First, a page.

Should cities be planned at all?

By Stanley Gu, Class of 2019

Given the challenges of measuring and providing for quality of life in urban systems, and our successful and failed attempts to do so throughout history, should cities be planned at all? Or are they better off left to grow organically?

A lively street in a haphazardly planned Shanghai neighborhood.

A lively street in a haphazardly planned Shanghai neighborhood.

Planning and organic growth are yin and yang; both contribute to a city’s well-being, supporting and energizing one another. Here, we consider organic growth to be the social and economic activities of ordinary citizens, while planning consists of activities and developments organized by local officials. Many modern metropoles like Shanghai and London started out as small villages, which then grew over time in a patchwork of both planned and organic regions. First, we will examine the separate roles that these two elements play, and how losing one or the other can hurt a city. On the other hand, when planning and organic growth work together, they can benefit urban areas in surprising ways.

Organic growth is the life force of the city. Built completely from scratch, China’s Tianjin eco-city is a prime example of planning without organic growth. In most situations, people and infrastructure grow together. But in eco-cities, the infrastructure is built first, creating empty shells devoid of their organic element: human activity. Urban well-being depends not just on physical capital, but also on human and social capital – the thriving farmer’s market, busy storefronts, neighborhood watch groups, parent-teacher associations, networks of friends, and more. These qualities usually arise organically, as people form grassroots organizations or jumpstart the economy with entrepreneurial activity. Optimizing and building a city from scratch may sound great in theory, but without people and the energy and creativity they bring, urban areas remain dull. Much like a half-empty stadium, the physical infrastructure is there, but the human activity is too small to fill it with life, or even justify it economically. In time, however, people will move in and bring that organic element, and Tianjin eco-city may still prove to be a success.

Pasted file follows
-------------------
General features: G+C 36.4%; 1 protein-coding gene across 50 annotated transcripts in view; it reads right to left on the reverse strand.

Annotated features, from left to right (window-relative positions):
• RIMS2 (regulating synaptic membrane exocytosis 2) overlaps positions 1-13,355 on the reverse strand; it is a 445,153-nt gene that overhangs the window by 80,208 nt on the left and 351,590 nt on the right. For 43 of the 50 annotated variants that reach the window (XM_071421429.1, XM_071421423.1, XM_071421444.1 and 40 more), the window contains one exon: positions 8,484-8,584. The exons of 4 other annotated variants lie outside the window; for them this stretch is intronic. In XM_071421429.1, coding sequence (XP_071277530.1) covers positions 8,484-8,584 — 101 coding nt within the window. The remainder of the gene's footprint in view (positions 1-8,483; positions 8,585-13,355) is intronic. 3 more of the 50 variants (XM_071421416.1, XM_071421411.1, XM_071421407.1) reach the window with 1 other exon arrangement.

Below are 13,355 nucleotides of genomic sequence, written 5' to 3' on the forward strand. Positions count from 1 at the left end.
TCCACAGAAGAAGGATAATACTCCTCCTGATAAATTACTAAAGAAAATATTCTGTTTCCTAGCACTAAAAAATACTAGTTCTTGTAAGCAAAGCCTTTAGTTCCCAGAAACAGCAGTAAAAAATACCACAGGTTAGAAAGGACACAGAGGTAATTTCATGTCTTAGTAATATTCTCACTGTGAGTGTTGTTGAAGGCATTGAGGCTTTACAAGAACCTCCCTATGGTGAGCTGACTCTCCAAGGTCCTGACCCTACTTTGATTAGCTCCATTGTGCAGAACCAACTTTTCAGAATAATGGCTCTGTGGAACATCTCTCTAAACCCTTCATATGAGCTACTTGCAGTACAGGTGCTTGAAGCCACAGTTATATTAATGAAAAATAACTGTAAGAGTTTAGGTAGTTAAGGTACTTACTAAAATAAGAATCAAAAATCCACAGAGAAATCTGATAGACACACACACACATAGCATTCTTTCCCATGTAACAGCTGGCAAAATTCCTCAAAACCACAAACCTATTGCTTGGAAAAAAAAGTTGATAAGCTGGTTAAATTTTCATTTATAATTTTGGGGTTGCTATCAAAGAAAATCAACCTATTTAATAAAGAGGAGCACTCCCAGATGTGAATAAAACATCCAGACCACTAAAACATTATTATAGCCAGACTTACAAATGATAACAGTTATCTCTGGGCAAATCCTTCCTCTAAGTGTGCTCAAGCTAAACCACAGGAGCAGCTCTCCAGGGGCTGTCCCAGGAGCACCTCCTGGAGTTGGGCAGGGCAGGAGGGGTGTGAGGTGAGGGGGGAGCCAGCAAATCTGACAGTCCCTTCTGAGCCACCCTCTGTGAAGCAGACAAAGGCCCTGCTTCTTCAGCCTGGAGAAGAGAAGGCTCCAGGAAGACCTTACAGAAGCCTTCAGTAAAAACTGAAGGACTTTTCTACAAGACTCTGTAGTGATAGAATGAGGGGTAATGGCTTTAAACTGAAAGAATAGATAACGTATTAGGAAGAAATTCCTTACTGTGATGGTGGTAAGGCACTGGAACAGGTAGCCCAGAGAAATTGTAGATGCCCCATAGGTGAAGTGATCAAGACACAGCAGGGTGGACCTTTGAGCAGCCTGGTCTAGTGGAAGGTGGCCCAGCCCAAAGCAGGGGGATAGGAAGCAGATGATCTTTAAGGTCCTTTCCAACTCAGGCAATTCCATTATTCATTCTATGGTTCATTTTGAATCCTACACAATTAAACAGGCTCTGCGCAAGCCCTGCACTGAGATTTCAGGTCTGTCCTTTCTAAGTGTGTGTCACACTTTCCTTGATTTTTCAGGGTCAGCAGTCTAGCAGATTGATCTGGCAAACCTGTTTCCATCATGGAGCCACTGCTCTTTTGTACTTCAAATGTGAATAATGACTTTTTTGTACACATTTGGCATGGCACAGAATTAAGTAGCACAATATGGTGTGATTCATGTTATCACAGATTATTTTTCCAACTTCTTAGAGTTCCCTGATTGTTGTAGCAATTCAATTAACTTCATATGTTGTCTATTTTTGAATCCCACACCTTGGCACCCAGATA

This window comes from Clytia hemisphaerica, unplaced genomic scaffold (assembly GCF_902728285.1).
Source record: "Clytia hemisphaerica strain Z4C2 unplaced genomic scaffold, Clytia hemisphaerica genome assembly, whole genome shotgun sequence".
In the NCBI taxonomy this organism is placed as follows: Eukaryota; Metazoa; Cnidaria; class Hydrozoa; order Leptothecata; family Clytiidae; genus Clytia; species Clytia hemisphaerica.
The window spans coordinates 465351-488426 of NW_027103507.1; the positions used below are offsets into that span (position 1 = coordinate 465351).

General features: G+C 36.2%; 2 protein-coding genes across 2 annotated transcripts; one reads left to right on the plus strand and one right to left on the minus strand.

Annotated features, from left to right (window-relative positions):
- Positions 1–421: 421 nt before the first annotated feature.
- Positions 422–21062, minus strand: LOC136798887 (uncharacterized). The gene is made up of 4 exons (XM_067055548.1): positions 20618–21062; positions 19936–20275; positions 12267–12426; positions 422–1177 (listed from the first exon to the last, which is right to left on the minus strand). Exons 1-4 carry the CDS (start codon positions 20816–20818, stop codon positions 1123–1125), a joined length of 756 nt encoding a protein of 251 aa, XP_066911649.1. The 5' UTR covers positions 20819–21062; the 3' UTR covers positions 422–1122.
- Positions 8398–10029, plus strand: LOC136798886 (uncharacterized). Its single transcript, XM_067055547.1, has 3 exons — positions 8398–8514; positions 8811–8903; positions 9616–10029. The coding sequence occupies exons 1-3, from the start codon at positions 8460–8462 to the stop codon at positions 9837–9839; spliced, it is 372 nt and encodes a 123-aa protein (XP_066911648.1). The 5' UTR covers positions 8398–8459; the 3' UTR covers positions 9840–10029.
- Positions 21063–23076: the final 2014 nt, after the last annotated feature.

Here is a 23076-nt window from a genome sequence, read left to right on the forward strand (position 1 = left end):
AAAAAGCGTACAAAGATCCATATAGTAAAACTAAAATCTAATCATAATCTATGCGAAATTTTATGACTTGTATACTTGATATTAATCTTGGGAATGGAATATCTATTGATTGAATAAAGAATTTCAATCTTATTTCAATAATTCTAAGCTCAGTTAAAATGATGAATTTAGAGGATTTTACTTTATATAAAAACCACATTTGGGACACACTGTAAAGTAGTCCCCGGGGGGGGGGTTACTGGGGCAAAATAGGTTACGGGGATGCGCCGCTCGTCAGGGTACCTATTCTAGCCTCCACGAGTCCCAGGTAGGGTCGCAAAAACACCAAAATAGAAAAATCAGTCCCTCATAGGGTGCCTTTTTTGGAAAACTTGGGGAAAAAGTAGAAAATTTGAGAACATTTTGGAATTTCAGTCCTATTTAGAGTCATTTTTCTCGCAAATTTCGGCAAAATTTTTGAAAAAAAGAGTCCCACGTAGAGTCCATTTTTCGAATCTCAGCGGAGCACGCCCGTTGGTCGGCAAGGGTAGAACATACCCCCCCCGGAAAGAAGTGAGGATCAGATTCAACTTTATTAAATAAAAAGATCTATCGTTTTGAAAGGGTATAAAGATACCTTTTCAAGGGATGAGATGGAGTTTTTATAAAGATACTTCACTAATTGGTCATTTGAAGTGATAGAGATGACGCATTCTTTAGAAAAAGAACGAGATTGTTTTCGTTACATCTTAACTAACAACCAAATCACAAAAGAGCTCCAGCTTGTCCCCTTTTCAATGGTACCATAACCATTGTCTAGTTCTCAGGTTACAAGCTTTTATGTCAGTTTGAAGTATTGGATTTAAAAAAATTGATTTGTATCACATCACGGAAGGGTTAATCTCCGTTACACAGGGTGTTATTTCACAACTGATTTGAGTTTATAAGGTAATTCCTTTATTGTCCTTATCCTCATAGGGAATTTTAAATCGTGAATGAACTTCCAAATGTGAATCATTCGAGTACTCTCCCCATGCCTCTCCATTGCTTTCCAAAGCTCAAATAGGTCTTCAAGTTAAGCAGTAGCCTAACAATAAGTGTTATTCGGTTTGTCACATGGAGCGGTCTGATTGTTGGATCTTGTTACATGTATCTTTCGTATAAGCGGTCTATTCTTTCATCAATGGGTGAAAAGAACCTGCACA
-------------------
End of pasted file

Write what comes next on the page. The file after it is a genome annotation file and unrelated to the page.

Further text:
Nevertheless, planning does have an important role: steering us toward collective goals we cannot achieve on our own. As we learned from the Global Footprint Calculator, most of our ecological footprint comes from our collective infrastructure – roads, waterways, hospitals, and the electric grid – which is most effectively improved through coordinated, planned action. For example, my own hometown of Fremont, California has decided to invest in bicycle and pedestrian paths, which will shape our urban form and well-being in ways beyond any one individual’s capability. In the Bay Area, park agencies like the East Bay Regional Park District protect our shared wildlands and provide access to trails. Moreover, governments can provide for the vulnerable, such as by keeping housing affordable and uplifting distressed citizens.